In my last post, I offered a survey to find out who my readers are. And I found out some interesting things about you …
1. Over half of you identify primarily as Pagan/Neo-Pagan (35%) or Wiccan/Witch (17%).
This was not surprising, considering the makeup of the larger Pagan community. There is also the fact that I identify as Neo-Pagan and my practice and my thought is sometimes Wiccanesque, so it’s not surprising that my readers would be reflective of this. Eleven percent (11%) of you identify primarily as polytheist.
I know a lot of you were bothered that you couldn’t choose more than one. Sorry about that. I think there are advantages and disadvantages to doing it both ways.
2. Two-thirds of you (65%) have been part of the Pagan community less than 20 years.
Most have belonged for either less than 5 years (26%) or between 11 and 20 years (26%). It could be a statistical fluke, but I wonder what happened to the demographic in-between (6-10 years) which only had 12%.
3. About two-thirds of you (68%) have little in-person contact with the Pagan community.
Most of you answered “rarely to never” (47%) or “a few times a year” (21%). By all accounts, this is increasingly common in our digital age.
4. Most of you are between 30 and 50 (53%).
The results formed a nice bell curve. This placed your median age in your late 30s, which was older than I expected, but not surprising that most of the people reading my blog would be around my age (39).
5. Most of you have a 4-year college degree (65%).
As far as your demographics go, it’s interesting to note that I would fall into the same mean range as my readers as far are religious identification/participation, age, and education.
6. A plurality of you (41%) read Pagan blogs primarily for theological or philosophical discussion.
That was a bit surprising, as I expected more people to choose spiritual inspiration (15%) or practical advice (3%).
7. Almost half of you (49%) read blogs daily and three-fourths of you (70%) follow less than 10 blogs regularly.
If you’re like me, you have found it impossible to follow more than a handful of blogs regularly, in spite of my desire to read many times more than that. I should have broken this down more to find out who reads 5 or fewer regularly.
8. A third of you (36%) are bloggers.
The results for this “Check all that apply” question were skewed, because a third of the respondents skipped this question (because I forgot to include a “none of the above” response). So I had to recalculate the percentages myself. Still, I think the fact that a third of you are bloggers reinforces Jason Mankey’s suspicion that we are something of an echo chamber. Eleven percent (11%) of you blog at a community blog like Patheos.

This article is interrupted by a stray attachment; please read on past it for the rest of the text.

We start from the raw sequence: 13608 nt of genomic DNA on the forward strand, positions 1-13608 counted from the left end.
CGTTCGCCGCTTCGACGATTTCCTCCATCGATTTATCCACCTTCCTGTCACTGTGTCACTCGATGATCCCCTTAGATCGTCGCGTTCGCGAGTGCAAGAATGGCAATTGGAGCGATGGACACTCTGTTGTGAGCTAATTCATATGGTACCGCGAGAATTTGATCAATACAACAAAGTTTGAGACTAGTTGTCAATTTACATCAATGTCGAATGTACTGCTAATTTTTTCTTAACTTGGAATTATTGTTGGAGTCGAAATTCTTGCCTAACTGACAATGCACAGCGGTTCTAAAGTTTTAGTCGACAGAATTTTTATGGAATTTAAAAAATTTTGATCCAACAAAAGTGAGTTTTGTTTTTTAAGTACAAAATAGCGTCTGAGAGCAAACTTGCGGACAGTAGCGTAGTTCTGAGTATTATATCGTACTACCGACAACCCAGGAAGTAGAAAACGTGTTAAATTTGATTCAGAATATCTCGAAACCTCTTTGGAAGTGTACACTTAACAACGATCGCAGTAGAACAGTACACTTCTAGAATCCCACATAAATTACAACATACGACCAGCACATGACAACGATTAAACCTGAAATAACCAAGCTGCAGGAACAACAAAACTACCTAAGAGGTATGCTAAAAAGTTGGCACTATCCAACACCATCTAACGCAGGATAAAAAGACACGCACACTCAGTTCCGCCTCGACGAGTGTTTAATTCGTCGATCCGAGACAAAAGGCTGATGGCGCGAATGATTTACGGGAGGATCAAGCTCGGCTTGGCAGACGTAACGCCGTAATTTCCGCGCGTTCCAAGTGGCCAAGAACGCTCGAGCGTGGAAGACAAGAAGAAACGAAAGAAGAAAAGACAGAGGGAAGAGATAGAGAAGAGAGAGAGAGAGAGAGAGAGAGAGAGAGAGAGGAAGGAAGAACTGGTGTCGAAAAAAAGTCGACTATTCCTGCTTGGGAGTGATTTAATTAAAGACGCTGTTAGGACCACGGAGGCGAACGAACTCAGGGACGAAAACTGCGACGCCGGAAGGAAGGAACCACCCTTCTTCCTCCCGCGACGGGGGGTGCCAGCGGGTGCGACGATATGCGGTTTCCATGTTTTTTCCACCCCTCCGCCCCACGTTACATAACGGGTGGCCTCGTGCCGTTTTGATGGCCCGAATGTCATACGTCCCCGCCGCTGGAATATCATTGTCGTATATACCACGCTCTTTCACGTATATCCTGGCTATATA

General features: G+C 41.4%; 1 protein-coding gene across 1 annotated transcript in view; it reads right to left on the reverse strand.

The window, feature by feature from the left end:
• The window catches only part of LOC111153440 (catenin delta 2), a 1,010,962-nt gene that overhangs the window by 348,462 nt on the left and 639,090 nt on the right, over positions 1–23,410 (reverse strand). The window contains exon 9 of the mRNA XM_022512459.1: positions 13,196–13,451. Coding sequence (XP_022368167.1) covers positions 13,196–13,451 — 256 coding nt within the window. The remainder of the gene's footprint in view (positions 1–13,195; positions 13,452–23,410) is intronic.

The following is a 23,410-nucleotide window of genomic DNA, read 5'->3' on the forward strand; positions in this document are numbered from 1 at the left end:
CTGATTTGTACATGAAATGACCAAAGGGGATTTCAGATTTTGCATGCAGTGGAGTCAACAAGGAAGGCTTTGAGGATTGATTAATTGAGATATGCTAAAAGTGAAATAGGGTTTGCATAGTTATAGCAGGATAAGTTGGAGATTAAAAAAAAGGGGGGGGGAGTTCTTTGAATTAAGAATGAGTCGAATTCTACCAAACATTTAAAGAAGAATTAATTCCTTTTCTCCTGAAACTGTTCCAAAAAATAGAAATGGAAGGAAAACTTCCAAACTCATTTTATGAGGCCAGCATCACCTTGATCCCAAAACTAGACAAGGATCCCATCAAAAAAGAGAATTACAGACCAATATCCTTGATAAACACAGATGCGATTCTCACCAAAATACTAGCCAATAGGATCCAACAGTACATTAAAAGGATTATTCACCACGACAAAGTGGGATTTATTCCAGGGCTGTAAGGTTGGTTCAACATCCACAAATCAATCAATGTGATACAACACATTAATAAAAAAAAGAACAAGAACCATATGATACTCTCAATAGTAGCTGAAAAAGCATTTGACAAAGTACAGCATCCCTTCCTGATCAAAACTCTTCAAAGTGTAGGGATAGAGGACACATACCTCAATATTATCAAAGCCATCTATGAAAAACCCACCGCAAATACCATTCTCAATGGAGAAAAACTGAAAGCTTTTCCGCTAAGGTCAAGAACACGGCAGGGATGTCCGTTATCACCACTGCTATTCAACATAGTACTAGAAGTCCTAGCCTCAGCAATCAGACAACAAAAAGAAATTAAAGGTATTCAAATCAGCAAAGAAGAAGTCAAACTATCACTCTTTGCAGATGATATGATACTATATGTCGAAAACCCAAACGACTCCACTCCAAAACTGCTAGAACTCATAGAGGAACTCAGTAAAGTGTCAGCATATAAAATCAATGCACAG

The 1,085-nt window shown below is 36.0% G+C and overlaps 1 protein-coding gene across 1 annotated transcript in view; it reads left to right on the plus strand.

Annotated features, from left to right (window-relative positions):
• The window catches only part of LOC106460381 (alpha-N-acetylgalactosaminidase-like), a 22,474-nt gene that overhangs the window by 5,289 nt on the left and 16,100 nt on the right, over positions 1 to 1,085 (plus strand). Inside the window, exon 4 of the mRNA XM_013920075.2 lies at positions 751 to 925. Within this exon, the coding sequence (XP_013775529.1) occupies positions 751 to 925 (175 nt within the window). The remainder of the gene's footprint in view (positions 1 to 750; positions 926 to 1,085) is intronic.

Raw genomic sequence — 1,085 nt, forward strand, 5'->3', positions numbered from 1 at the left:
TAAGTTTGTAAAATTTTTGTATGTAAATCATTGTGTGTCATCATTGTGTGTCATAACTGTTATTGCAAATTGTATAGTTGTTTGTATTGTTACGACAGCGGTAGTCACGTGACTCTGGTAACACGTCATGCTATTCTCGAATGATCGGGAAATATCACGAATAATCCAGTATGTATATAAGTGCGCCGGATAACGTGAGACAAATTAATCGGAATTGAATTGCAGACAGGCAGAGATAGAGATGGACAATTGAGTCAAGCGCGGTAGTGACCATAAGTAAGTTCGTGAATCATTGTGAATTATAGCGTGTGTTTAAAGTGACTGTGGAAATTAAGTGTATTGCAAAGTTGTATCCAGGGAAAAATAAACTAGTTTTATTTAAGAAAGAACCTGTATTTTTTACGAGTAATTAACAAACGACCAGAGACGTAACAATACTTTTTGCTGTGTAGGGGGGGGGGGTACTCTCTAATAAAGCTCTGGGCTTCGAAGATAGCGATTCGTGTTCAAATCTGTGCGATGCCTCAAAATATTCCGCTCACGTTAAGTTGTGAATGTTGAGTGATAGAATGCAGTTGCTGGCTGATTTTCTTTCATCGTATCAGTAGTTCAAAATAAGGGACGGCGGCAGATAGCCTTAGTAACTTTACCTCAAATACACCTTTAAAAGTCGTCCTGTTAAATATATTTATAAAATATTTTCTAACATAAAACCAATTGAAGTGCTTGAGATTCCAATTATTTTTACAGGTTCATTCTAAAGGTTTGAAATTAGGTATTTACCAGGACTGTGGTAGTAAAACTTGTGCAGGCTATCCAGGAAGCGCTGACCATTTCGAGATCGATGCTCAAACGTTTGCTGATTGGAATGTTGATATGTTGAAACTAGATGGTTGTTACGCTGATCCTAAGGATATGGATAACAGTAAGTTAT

9. Twenty percent (20%) are published (either by a press or self-published).
Fourteen percent (14%) of you are academics. Again, this is far above the national average, but could be more reflective of blog readership generally.
10. A surprising number of you (1/4) are teachers/leaders/facilitators for other Pagans (24%).
I didn’t know how to make sense of this response in light of the fact that most of you (68%) have little contact with the Pagan community. I assume the one fourth of who are leaders are not the same as the two thirds who are staying home. Or maybe there is more online leadership going on than I was aware of. Nine percent (9%) of you are clergy.
What do you want more of from The Allergic Pagan?
I also found out that most of you want more of the same from The Allergic Pagan — theology, personal experiences, analysis of the Pagan community, book reviews, discussion of ritual and ritual scripts (in that order).
There were a couple of exceptions. Very few of you wanted to see more discussion of Mormonism, and a negligible number of you wanted more drama and controversy. Neither of these findings was surprising. For all the online traffic that the blogo-controversies in the last couple of years have created, most people I have talked to lately are saying they are sick of it and are deliberately refusing to engage in it. Contrary to some of the accusations I have heard, I have never written to draw “hits”. The amount of money I receive from Patheos ($50/month) is negligible in comparison to my day job as an attorney. There has only been once when I received more than the baseline minimum, and that was after Anne Rice wrote about one of my posts (about vampires) on her Facebook page. (I admit to being gratified by that.) And I’d rather be read by 100 people who really care than 100,000 who don’t. While I hope we will continue to engage each other over difficult and controversial issues, I am glad to see that we are developing strategies as an online community to avoid the sensationalizing of our religion.
Thanks to everyone who participated, and especially to those who left encouraging comments in response to the last question.